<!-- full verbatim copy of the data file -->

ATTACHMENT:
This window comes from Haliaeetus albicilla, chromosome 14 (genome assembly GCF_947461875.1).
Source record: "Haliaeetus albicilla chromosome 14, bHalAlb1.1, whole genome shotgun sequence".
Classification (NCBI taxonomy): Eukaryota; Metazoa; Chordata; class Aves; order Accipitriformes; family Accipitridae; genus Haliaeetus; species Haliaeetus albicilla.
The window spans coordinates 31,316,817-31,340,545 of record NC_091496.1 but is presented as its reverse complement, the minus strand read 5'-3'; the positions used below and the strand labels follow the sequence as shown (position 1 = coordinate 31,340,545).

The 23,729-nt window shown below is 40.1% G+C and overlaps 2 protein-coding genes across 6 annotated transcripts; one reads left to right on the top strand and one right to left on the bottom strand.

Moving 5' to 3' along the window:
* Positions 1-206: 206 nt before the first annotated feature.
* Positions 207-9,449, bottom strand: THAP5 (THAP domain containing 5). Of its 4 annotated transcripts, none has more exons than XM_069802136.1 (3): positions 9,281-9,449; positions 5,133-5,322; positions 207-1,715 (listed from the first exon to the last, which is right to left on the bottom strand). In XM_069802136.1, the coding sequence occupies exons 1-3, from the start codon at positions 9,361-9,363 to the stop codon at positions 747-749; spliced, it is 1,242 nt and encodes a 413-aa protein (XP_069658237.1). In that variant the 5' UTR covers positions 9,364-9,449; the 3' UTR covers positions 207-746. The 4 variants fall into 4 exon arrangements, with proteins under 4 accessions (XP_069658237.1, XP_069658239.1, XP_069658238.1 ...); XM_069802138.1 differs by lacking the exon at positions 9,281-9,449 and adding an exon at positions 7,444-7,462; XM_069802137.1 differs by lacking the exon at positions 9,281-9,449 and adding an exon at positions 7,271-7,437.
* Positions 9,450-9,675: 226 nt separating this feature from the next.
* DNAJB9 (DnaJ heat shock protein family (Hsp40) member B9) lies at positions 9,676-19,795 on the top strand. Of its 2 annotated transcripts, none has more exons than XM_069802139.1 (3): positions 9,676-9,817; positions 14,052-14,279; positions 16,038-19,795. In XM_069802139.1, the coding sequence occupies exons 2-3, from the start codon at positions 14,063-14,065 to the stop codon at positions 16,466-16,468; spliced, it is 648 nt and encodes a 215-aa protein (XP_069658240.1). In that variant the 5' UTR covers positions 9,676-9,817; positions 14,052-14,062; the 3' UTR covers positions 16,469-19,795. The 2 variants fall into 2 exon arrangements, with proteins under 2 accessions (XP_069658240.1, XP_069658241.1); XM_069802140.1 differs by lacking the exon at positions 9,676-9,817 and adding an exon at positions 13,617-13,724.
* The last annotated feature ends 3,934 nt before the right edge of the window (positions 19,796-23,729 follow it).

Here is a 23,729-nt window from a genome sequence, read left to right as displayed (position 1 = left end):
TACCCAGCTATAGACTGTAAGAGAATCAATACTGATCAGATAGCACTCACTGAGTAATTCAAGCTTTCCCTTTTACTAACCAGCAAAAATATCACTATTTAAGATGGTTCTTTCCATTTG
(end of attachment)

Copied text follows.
This window comes from Haliaeetus albicilla, chromosome 14 (genome assembly GCF_947461875.1).
Source record: "Haliaeetus albicilla chromosome 14, bHalAlb1.1, whole genome shotgun sequence".
Classification (NCBI taxonomy): Eukaryota; Metazoa; Chordata; class Aves; order Accipitriformes; family Accipitridae; genus Haliaeetus; species Haliaeetus albicilla.
The window spans coordinates 31,316,817-31,340,545 of record NC_091496.1 but is presented as its reverse complement, the minus strand read 5'-3'; the positions used below and the strand labels follow the sequence as shown (position 1 = coordinate 31,340,545).

The 23,729-nt window shown below is 40.1% G+C and overlaps 2 protein-coding genes across 6 annotated transcripts; one reads left to right on the top strand and one right to left on the bottom strand.

Moving 5' to 3' along the window:
* Positions 1-206: 206 nt before the first annotated feature.
* Positions 207-9,449, bottom strand: THAP5 (THAP domain containing 5). Of its 4 annotated transcripts, none has more exons than XM_069802136.1 (3): positions 9,281-9,449; positions 5,133-5,322; positions 207-1,715 (listed from the first exon to the last, which is right to left on the bottom strand). In XM_069802136.1, the coding sequence occupies exons 1-3, from the start codon at positions 9,361-9,363 to the stop codon at positions 747-749; spliced, it is 1,242 nt and encodes a 413-aa protein (XP_069658237.1). In that variant the 5' UTR covers positions 9,364-9,449; the 3' UTR covers positions 207-746. The 4 variants fall into 4 exon arrangements, with proteins under 4 accessions (XP_069658237.1, XP_069658239.1, XP_069658238.1 ...); XM_069802138.1 differs by lacking the exon at positions 9,281-9,449 and adding an exon at positions 7,444-7,462; XM_069802137.1 differs by lacking the exon at positions 9,281-9,449 and adding an exon at positions 7,271-7,437.
* Positions 9,450-9,675: 226 nt separating this feature from the next.
* DNAJB9 (DnaJ heat shock protein family (Hsp40) member B9) lies at positions 9,676-19,795 on the top strand. Of its 2 annotated transcripts, none has more exons than XM_069802139.1 (3): positions 9,676-9,817; positions 14,052-14,279; positions 16,038-19,795. In XM_069802139.1, the coding sequence occupies exons 2-3, from the start codon at positions 14,063-14,065 to the stop codon at positions 16,466-16,468; spliced, it is 648 nt and encodes a 215-aa protein (XP_069658240.1). In that variant the 5' UTR covers positions 9,676-9,817; positions 14,052-14,062; the 3' UTR covers positions 16,469-19,795. The 2 variants fall into 2 exon arrangements, with proteins under 2 accessions (XP_069658240.1, XP_069658241.1); XM_069802140.1 differs by lacking the exon at positions 9,676-9,817 and adding an exon at positions 13,617-13,724.
* The last annotated feature ends 3,934 nt before the right edge of the window (positions 19,796-23,729 follow it).

Here is a 23,729-nt window from a genome sequence, read left to right as displayed (position 1 = left end):
TACCCAGCTATAGACTGTAAGAGAATCAATACTGATCAGATAGCACTCACTGAGTAATTCAAGCTTTCCCTTTTACTAACCAGCAAAAATATCACTATTTAAGATGGTTCTTTCCATTTG